A teaching strategy that prioritizes experience, hands-on learning is project-based learning. Students tackle tasks and challenges from the real world, frequently in groups. Virtual reality (VR) is a computer technology that creates lifelike visuals, sounds, and other experiences through the use of virtual reality headsets to replicate a user’s actual presence in a virtual or imagined environment.

The Advantages of Project-Based Education
A wonderful technique to get pupils interested in learning is through project-based learning. They can use their imagination and work on a project that matters to them. Additionally, a wide range of disciplines can be taught via project-based learning. Project-based learning may, however, be simply converted to employ virtual reality, which is one of its strongest features.

An immersive experience like virtual reality can make learning enjoyable and interesting. Additionally, it can give students working on projects a realistic experience. For instance, if a student is working on a solar system project, they can utilise virtual reality to tour several planets and receive a firsthand glimpse at what they are studying about.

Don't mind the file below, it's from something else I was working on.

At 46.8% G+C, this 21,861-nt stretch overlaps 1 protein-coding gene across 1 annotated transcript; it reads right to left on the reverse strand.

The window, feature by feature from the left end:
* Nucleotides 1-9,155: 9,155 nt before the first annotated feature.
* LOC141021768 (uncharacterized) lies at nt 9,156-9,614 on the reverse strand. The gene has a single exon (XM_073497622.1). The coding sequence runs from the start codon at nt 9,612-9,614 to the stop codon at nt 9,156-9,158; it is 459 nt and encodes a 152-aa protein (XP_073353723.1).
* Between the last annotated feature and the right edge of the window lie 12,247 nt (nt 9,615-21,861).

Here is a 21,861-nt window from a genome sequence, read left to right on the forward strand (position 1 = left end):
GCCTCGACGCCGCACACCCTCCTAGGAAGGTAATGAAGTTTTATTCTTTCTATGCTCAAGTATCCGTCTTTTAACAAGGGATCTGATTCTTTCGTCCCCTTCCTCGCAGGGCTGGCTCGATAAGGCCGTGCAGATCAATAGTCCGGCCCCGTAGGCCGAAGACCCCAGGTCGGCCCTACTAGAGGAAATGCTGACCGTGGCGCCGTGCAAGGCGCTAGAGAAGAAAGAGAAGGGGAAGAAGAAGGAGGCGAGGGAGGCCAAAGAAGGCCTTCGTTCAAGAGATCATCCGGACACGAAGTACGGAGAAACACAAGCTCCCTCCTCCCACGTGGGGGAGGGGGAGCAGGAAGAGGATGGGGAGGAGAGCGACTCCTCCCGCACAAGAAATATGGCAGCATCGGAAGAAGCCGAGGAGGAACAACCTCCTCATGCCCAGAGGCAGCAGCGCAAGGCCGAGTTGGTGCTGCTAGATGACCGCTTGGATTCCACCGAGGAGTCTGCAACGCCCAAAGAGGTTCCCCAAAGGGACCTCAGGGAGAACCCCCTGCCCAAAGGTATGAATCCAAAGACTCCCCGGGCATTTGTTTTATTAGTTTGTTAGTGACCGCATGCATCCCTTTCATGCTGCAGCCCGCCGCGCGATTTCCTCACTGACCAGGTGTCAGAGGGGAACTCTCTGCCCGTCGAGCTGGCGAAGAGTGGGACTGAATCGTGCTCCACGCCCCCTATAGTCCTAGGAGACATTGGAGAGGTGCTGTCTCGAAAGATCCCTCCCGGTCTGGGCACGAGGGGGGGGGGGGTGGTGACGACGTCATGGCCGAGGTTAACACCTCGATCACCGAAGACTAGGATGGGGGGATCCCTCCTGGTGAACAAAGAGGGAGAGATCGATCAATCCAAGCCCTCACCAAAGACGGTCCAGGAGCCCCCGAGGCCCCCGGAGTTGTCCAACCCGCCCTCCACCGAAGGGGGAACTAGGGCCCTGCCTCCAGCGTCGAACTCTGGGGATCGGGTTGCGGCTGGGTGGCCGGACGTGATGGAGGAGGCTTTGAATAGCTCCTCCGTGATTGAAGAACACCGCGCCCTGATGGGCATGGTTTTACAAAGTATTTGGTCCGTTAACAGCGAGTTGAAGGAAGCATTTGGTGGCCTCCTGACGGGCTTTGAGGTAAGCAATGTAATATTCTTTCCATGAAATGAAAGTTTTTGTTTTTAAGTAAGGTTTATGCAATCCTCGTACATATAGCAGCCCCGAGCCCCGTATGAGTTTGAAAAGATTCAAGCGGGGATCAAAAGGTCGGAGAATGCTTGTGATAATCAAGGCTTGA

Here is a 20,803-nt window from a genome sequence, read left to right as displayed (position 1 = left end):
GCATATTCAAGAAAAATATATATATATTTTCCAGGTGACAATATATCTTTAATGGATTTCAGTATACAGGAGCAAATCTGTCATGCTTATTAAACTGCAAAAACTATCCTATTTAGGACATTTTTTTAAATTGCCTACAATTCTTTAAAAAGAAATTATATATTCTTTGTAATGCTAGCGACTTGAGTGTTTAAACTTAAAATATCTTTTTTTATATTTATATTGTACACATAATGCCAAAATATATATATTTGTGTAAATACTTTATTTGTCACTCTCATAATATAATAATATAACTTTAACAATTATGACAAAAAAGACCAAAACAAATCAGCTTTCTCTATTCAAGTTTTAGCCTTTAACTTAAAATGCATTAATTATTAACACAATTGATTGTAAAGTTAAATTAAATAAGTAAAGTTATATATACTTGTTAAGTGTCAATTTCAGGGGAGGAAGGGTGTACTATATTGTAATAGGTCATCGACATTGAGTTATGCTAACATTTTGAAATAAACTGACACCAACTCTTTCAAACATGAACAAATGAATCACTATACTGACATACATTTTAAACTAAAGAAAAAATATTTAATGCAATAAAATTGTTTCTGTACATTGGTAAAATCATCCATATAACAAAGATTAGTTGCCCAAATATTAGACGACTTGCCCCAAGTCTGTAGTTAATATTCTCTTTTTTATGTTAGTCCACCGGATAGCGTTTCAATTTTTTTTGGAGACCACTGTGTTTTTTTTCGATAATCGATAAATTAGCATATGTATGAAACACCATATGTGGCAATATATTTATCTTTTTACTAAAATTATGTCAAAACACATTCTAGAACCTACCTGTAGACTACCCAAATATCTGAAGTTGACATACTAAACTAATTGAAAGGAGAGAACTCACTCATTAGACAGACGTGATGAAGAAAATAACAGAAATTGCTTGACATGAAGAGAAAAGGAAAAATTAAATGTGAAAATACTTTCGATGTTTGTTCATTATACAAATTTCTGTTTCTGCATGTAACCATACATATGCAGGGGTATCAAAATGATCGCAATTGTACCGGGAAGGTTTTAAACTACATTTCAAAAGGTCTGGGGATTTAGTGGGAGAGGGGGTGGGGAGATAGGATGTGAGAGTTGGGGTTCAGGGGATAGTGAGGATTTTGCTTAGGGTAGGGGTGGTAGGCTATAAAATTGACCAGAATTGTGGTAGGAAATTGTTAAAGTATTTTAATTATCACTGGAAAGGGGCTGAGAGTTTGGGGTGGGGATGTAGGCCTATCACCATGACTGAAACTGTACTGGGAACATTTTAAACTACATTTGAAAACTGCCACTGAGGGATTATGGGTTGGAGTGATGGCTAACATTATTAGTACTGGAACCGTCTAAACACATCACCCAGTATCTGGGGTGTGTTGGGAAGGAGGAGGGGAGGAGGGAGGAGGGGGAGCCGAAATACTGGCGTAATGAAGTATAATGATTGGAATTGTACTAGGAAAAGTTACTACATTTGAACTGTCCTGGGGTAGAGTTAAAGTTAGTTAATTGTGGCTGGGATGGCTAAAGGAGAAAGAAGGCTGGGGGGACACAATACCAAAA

Why should students utilise virtual reality for projects?
Students working on projects may benefit from a distinctive and immersive experience offered by virtual reality. They may be better able to comprehend the ideas they are learning and recognise how to use them in practical situations. VR can also facilitate project collaboration between students and classmates who are located in different countries.

Using VR as a teaching tool
VR has already demonstrated its usefulness in teaching a variety of abilities, including empathy and emotional intelligence. And now that inexpensive VR headsets like the Oculus Quest 2 and Pico 4 have been released, VR is becoming more and more available to teachers. Virtual reality (VR) is ideal for project-based learning since it allows students to travel to various locations and eras without leaving the classroom.